This Christmas break has highlighted to what extent some people will go to fulfill the need to travel.
Examples of note
A 60-year old man leaves home with the hint of an impending UTI. Pre-emptively he started a course of antibiotics from a repeat left over from a previous successfully treated UTI. He travels across Australia gradually getting worse such that he stops for advise at a mainland country hospital. There he is given the diagnosis of pyelonephritis treated with oral antibiotics and analgesia. I am not certain what my colleague was thinking but the man continued on his way to KI. Vomiting can be expected on the ferry but not fever and vomiting along the highway even before Cape Jervois. Shortly after arriving on KI he presented to the local hospital quite unwell, febrile, tachycardic and dehydrated with marked left abdominal pain. My working diagnosis was diverticulitis and I admitted him, hoping that he would settle with IV antibiotics and not requiring a journey with the flying doctor to Adelaide.
A 50 something year old man arrives to check his warfarin dose. Two days earlier his implanted defibrillator has fired off, not once, twice but three times. Felt like a horse kicked me in the chest her explained. Oh he went to hospital and got cleared to continue travel. He was restarted on amiodarone and ask to check his INR given the interaction. The local doctor did have a conversation with his cardiologist. Good and did he think it was a good idea to continue to travel to a remote (but stunningly beautiful :- ) part of Australia? Sure he said. The look on his wife’s face suggested maybe subtly different advise.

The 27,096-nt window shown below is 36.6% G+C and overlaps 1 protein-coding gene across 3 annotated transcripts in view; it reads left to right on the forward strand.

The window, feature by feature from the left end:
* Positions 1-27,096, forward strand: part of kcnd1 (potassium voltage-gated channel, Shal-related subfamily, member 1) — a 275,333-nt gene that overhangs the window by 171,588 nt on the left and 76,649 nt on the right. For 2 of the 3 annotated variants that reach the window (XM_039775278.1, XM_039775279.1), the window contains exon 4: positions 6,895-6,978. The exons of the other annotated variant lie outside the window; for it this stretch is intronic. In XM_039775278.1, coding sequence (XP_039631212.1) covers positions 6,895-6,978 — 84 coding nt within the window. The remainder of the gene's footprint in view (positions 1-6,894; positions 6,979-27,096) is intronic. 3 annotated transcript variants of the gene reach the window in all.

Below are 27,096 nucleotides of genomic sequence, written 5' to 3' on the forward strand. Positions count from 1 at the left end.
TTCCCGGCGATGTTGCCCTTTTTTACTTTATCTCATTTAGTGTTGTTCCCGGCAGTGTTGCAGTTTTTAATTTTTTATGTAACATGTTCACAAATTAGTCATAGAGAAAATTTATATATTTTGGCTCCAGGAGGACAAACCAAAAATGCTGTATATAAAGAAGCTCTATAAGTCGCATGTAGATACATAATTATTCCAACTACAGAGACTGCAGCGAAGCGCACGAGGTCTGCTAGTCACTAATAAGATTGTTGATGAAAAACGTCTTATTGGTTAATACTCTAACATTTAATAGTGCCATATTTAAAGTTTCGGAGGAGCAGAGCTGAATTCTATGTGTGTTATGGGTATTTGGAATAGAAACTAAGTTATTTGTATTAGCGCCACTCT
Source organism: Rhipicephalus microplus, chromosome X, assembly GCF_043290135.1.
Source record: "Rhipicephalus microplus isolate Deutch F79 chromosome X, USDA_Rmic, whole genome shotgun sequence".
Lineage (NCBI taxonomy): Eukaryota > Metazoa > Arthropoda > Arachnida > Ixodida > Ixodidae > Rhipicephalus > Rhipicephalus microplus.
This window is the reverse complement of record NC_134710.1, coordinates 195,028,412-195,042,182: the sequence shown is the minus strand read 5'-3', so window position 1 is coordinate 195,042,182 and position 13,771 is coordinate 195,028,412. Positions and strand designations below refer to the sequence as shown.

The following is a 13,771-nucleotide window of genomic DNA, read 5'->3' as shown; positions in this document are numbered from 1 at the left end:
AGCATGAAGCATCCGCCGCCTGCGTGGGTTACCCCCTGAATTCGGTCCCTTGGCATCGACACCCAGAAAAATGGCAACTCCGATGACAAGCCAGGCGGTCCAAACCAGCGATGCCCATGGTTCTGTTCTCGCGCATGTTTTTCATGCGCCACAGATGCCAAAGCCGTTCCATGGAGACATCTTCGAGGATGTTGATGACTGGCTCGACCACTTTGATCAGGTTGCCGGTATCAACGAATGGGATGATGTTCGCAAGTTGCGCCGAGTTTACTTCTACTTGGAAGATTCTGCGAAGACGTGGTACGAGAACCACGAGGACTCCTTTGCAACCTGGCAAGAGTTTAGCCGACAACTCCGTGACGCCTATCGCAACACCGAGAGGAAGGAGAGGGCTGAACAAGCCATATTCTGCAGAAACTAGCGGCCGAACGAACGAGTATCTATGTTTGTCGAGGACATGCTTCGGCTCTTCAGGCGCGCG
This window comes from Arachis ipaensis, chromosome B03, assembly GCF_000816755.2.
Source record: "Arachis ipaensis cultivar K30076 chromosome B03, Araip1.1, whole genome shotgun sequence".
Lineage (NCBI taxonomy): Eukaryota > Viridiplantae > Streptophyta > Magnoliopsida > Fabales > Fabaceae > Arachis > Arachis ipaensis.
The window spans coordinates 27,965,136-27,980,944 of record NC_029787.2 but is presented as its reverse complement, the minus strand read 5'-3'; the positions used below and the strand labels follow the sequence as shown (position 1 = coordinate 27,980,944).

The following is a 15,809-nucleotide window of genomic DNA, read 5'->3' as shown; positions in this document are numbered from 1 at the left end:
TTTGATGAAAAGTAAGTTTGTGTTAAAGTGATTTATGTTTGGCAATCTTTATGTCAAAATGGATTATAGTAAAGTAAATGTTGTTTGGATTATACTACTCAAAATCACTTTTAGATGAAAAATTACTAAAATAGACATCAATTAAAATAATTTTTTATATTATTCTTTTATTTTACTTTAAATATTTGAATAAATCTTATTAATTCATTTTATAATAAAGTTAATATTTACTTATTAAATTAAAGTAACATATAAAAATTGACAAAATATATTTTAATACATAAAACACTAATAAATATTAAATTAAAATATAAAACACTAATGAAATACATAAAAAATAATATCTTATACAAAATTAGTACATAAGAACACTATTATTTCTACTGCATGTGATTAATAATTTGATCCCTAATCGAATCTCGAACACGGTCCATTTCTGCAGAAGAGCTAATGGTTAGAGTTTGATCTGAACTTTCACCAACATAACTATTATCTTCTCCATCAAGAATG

A family of four had booked a Christmas holiday on KI to spend time with his cousins including a new born baby. A two year who developed a red rash, fever and stopped eating was not enough to deter the holiday. Thankfully a viral exanthem rather than meningitis. A few days latter the local family brought in one of the children with something similar. Thanks for the Christmas present.
I wont tell you how many times I have had to write prescriptions for people who travel with their medication still in the bathroom cupboard back at home.
No we don’t have a CT, MRI or half reasonable ultrasound machine here.
Apart from an istat, bloods and other pathology get sent to Adelaide once day and we get the results the next day.
Oh and we drive on the left…….